By the way, I still have the Accordo. It served as my only bike for almost 17 years, and countless fundraising events for the MS Society, American Diabetes Association, American Cancer Society, etc. Our oldest daughter was so impressed with the event in ‘95 that the following spring, she took part in her very first bike ride for the ADA Tour de Cure in Scottsdale. She pedaled 25 miles on her own at the age of 11. My wife and her sisters pretty much followed her along the route while I pedaled the metric century route. She finished about an hour before I did. It was my turn to be so proud! The following year, our three oldest did the Tour de Cure along the Lake Michigan shoreline while my wife SAG’d them, and I did the century route. So proud of them all! We biked several times through their childhood. They had cheaper bikes, my wife still had her mountain bike (why we brought it from AZ I’ll never know!), and I rode the Accordo.

After my bariatric bypass, I knew I wanted to ride for causes again to regain my health and teach my students that community comes first. I knew that I probably should begin to look for another bike – a lighter bike. This time, though, I could afford one. After some research, I settled on a 1987 Centurion Dave Scott Ironman Expert. About three pounds lighter than the Accordo. Better components (Shimano 105). Still had ram style drop handlebars, down tube friction shifters, and was a 14 speed. I was stunned when my average speed went from 14 mph to nearly 17 mph.

The following fall, when I was forced into teaching a double overload – effectually a single year, $32,000 raise – I said to myself “If they’re stupid enough to pay me that kind of money, I’m stupid enough to spend it.”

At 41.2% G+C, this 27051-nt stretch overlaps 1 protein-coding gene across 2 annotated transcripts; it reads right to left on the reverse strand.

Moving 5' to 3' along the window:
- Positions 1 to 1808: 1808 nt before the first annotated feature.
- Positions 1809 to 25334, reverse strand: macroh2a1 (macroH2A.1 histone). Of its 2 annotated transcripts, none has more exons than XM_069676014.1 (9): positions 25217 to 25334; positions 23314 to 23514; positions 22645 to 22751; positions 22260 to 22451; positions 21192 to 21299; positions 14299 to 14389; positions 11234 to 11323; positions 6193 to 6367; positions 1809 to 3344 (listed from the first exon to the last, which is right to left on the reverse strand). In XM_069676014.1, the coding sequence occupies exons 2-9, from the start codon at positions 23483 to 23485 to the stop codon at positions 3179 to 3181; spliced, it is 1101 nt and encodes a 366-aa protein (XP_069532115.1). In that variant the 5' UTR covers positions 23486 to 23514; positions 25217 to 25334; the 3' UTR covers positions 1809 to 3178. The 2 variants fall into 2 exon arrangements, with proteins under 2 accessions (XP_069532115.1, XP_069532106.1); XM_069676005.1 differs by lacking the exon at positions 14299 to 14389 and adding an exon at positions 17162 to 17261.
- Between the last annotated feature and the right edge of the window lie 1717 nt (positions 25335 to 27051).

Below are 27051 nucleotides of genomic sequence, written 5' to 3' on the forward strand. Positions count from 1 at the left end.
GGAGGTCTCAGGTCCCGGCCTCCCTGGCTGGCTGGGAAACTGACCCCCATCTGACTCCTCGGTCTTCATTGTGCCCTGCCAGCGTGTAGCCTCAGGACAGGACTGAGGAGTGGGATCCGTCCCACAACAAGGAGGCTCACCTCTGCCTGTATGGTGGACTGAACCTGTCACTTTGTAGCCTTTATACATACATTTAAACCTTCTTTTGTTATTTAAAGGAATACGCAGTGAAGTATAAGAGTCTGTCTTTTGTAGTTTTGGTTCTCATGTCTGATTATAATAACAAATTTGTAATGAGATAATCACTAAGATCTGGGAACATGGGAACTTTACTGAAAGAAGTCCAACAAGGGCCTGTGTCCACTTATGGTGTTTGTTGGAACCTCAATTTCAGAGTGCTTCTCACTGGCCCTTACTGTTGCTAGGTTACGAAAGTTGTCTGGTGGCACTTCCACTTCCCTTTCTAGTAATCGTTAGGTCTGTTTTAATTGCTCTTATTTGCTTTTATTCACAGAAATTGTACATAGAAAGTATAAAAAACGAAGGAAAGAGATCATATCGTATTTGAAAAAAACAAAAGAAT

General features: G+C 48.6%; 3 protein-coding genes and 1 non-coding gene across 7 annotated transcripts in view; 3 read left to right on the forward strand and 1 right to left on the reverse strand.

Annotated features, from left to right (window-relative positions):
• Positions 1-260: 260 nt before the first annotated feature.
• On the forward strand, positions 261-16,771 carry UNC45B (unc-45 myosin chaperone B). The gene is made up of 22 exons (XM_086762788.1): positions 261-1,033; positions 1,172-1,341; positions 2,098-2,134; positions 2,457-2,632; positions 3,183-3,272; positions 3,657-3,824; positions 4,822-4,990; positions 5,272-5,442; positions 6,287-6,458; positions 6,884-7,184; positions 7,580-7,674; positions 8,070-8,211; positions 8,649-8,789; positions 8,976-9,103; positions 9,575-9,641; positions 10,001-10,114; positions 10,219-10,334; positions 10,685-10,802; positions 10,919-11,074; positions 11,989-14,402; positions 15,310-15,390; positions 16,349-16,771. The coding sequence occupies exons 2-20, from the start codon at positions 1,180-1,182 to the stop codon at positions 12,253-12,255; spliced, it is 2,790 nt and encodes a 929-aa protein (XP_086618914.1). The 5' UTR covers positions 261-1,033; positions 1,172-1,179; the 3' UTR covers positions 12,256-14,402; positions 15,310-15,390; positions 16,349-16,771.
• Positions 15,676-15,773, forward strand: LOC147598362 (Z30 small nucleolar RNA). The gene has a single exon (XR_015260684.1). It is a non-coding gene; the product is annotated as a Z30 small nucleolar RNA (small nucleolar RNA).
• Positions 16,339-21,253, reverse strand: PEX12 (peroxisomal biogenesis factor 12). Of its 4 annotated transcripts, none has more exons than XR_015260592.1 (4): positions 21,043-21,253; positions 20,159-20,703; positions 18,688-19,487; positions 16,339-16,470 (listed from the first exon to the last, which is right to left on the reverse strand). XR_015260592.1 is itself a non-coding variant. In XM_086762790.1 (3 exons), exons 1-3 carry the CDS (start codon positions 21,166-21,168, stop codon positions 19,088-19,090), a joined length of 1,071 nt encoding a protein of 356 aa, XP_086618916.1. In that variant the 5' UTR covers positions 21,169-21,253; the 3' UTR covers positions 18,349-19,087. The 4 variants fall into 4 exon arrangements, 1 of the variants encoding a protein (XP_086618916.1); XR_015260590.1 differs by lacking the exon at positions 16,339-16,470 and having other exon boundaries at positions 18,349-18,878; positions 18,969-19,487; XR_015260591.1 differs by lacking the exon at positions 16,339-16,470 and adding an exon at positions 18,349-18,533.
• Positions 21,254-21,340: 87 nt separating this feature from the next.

Armed with cash, and a series of well-informed questions, I began the search for a top end bike. Centurion had been bought out by Diamondback in the 90’s, then collapsed. So I had to find something else if I wanted new and ultra light. I was looking for fit, body geometry (determines body position while riding – some bikes’ geometry stretches your body into a long and low position, while others put you more upright), componentry, weight, road absorption, etc. We traveled to several retailers and tried most major brands – Cannondale, Raleigh, Giant, Bianchi, and Trek. The one that I liked the best was a Trek Domane. It was similar to many of the others that I had test ridden, but additionally it had a dampening system (not shock absorber in the manner of mountain bikes) that made the ride more comfortable. Before I could tell the shop owner that I would be paying cash for the bike and while I was out test riding it, he ran my driver’s license through Trek credit for preliminary approval. When I got back, he asked to see more ID and informed me what he had done by saying, “According to this report, you’re dead!” I informed him that my father had just passed away a couple of years prior, that we had the same name, and how dare he run a credit check without my authorization? He informed me it was a matter of procedure when loaning out a $6000 bicycle. My wife and I left, but I noted the model and size. The bike was the closest thing I had found to what I wanted to be my dream bike, and I made up my mind that I would find another Trek dealer to purchase it from.

The next week, we were informed by my local club that a dealer had just agreed to be a club sponsor and was giving special discounts to club members. He was a Specialized dealer and we headed over. I knew immediately. The body geometry was so comfortable, the fit was so perfect, that it felt as though I was pedaling through air. The bike was four pounds lighter than my Dave Scott, about $1000 price difference for each of those four pounds! After a round of adjustments, I laid out the cash and I pedaled that bike the 44 miles home on an early fall afternoon. The only discomfort I felt was the sweat rolling down my face. Not from the exertion, but from the sun and warmth of the 80+ degree late afternoon. I was shocked again when I got home and discovered my average speed had now moved from 14 to 17 to 21 mph! Not in the league of a Mike Secrest, but definitely a pretty fair amateur speed for 44 miles! Sometimes it pays to ask the right questions. And sometimes, it’s too late.